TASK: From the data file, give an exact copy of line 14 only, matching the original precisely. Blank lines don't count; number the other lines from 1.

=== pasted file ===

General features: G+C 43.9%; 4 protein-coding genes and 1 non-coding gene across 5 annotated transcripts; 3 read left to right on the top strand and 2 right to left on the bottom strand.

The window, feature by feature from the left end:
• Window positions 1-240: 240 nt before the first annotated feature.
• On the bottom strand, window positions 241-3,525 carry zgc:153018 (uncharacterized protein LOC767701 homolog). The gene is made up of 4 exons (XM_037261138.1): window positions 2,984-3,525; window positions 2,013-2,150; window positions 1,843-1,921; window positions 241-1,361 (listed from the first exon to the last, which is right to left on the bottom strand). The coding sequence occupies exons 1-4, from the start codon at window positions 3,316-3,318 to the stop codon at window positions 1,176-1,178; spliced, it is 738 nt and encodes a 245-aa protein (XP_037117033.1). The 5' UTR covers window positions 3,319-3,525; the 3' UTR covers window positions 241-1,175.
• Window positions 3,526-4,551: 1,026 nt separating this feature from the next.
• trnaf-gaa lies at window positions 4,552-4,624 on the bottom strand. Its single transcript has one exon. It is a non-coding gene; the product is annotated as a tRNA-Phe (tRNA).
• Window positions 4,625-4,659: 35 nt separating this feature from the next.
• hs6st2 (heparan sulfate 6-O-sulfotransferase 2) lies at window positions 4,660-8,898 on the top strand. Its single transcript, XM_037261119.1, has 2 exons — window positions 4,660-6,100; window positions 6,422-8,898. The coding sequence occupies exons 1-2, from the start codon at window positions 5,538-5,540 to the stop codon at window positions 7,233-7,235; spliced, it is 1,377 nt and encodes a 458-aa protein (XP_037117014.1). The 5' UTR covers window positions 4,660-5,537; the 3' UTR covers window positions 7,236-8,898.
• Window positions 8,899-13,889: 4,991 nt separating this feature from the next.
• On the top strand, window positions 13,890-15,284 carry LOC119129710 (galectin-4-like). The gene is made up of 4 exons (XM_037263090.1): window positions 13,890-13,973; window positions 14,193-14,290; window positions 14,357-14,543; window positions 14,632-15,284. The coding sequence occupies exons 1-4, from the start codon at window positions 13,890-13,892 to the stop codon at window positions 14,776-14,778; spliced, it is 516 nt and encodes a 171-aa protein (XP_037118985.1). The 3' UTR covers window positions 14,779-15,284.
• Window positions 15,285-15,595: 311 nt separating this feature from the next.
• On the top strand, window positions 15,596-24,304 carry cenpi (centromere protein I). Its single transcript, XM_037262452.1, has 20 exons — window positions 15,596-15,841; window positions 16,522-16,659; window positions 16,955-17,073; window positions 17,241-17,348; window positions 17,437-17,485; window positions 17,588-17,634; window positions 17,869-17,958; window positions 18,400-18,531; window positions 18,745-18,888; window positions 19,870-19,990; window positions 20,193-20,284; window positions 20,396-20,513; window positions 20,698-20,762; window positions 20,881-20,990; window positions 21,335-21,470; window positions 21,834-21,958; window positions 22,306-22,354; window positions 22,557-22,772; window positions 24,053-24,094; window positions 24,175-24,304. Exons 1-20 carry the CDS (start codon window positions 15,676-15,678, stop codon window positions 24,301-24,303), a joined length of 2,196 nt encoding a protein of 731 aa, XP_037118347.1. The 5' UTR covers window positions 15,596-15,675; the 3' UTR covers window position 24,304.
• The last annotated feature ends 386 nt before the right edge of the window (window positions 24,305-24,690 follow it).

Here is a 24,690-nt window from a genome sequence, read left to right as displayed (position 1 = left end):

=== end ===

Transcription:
Here is a 24,690-nt window from a genome sequence, read left to right as displayed (position 1 = left end):